“Every year in September at the start of Spring for ten days everyone gets out of the cold and in to the sunshine, feeling relaxed and chilled and being at one with nature and of course with the sculptures,” says Natasha.

There are works from 60 artists mesmerising crowds, along a one-kilometre stretch of the beach.

Artist Ingrid Morley from New South Wales entered her sisal, wood and steel creation called Lost and Found, a powerful portrayal of the turning points in all our lives.
“I suppose being able to come on the site and walk through in an informal way not in a gallery environment is just fantastic.”

Lost and Found won the major Swell Sculpture Award with Ingrid taking home $15,000 in prize money.
“I think winning this for me of course it’s wonderful to have a bit of money after knocking your head against a brick wall for years and years and years. The success of the work is that people are able to respond to it. That’s success.”

Swell is an exhibition that can be enjoyed around the clock with sunrise yoga and meditation classes, daytime music performances and twilight tours by curators. After dark the illuminated sculptures take on new lives.

For members of the public like James and Elizabeth, it’s a free taste of art and culture in a relaxed environment.

“Art galleries are sometimes few and far between. You can come down and enjoy it, the public enjoys it, it’s good,” says James.

Elizabeth says: “To see it on the beach it’s bringing art and a bit of culture to this part of the coast. It’s giving us a different perspective.”

Artist Greg Quinton has taken everyday Australian items the beach towel and the Hills Hoist and created You Should Always Know Where Your Towel Is. He has entered works in Swell year after year.
“What could be more Australian than a Hills Hoist really, this was actually dug out of a backyard in Brisbane that had been there for 45-50 years so it’s probably seen a few towels,” says Greg.

His sculpture was designed specifically with Swell in mind.

Greg says: “How often do you get the chance to put a work of art on the beach in such a fabulous setting, not very often do you? So you have these ideas in your head and generally they stay there but to have an opportunity to put them in place is pretty special I think.”

Sculptural artists from the United Kingdom, Germany and New Zealand have contributed to this year’s festival.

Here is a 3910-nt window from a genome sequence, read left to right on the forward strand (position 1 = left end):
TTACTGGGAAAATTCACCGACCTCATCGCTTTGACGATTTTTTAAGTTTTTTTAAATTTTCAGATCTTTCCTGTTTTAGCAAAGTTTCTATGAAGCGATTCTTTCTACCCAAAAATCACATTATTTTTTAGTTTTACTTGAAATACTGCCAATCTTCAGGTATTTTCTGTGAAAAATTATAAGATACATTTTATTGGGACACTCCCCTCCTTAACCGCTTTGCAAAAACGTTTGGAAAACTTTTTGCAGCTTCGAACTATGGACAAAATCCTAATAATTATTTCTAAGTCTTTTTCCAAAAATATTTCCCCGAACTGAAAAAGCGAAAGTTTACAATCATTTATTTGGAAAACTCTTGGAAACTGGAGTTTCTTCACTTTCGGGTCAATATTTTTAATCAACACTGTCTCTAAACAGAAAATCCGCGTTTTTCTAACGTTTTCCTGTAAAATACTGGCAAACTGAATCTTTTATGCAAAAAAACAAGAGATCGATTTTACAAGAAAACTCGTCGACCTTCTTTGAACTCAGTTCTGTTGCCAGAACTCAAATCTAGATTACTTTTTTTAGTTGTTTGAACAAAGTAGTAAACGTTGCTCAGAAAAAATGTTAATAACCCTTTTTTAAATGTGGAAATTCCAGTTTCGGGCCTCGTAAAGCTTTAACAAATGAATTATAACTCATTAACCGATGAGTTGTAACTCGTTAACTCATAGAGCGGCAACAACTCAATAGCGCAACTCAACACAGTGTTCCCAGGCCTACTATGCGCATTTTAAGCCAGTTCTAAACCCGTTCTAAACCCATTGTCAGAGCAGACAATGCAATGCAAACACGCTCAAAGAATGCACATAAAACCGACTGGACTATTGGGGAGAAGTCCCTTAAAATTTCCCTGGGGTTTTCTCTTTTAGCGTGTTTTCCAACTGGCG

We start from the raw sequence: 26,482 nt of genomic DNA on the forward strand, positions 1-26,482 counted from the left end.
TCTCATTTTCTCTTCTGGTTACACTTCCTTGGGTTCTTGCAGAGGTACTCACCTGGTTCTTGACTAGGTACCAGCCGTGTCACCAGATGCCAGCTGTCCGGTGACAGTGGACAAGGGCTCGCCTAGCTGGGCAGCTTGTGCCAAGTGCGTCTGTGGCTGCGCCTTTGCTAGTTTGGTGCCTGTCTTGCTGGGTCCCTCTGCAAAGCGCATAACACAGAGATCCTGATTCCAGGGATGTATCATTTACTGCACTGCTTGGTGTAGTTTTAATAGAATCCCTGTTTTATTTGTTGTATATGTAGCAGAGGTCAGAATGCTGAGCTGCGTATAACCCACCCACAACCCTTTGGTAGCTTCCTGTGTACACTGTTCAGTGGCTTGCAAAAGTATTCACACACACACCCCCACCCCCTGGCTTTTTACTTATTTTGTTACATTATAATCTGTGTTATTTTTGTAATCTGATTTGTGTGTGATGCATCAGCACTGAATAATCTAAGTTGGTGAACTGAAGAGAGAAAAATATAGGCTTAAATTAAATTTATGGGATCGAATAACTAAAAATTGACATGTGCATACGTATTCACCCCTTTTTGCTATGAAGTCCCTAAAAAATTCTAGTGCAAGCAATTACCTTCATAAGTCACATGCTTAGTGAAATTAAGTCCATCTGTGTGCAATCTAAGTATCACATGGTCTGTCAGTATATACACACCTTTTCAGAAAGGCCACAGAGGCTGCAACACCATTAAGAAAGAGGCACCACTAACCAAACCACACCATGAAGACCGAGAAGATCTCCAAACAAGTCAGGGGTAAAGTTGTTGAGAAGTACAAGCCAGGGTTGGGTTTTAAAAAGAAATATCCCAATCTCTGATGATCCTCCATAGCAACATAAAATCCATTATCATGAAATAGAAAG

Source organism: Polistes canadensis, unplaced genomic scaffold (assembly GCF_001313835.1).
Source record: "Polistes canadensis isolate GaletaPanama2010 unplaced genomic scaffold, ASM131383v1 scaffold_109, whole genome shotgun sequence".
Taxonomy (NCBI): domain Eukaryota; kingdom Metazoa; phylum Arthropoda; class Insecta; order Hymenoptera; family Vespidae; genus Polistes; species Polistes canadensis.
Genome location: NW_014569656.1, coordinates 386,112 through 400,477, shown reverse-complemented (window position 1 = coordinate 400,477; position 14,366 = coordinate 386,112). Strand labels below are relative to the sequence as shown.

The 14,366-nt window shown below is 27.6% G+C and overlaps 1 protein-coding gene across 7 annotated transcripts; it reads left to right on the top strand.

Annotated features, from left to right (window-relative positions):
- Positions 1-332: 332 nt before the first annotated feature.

For Victorian Ben Carroll having his work Relics from Atlantis shown on the shores of one of the most spectacular stretches of coastline in the world is a marriage made in artistic heaven, “Because it has been a part of my life for so long I just consider it the norm but it is really nice to be here and watch the continual amazement of all the people that walk up.”

Swell Sculpture Festival is currently in its 13th year, and has become Queensland’s largest outdoor celebration of art. The festival continues until 20 September.

Broadcast media, please contact:

nick@redrobot.org

paul@redrobot.org

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Kitesurfers Great Barrier Reef Marathon For Motor Neurone Disease & World Record

Green Island/Vlasoff Cay, Tropical North Queensland, Australia.

A group of eight kite surfers will attempt to break the current world record spending ten days kite surfing 1000 kilometres of The Great Barrier Reef from Queensland’s Green Island to Horn Island in the Kite the Reef endurance race.

While most people visiting The Great Barrier Reef spend much of their time under the water marvelling in the marine life and coral gardens, these extraordinary athletes will spend at least seven hours every day gliding over the most pristine stretch of one of the world’s natural wonders.

“The enjoyment on this trip isn’t going to be stopping, looking around and sightseeing but covering as much ground as we can. Being able to see the entire reef at once will be an experience of its own,” says team member and professional Kite Surfer Jesse Richman from Maui.

The gruelling Kite the Reef race will see the kite surfers hopefully not only breaking the current Guinness World Record but also raising vital funds for Macquarie University’s Motor Neurone Disease (MND) Research Centre.

Dr Nick Cole who leads the MND research team at Macquarie University founded the event along with mates Alex Unsworth and Richard Hatherall, who will take to the water each day in the endurance challenge.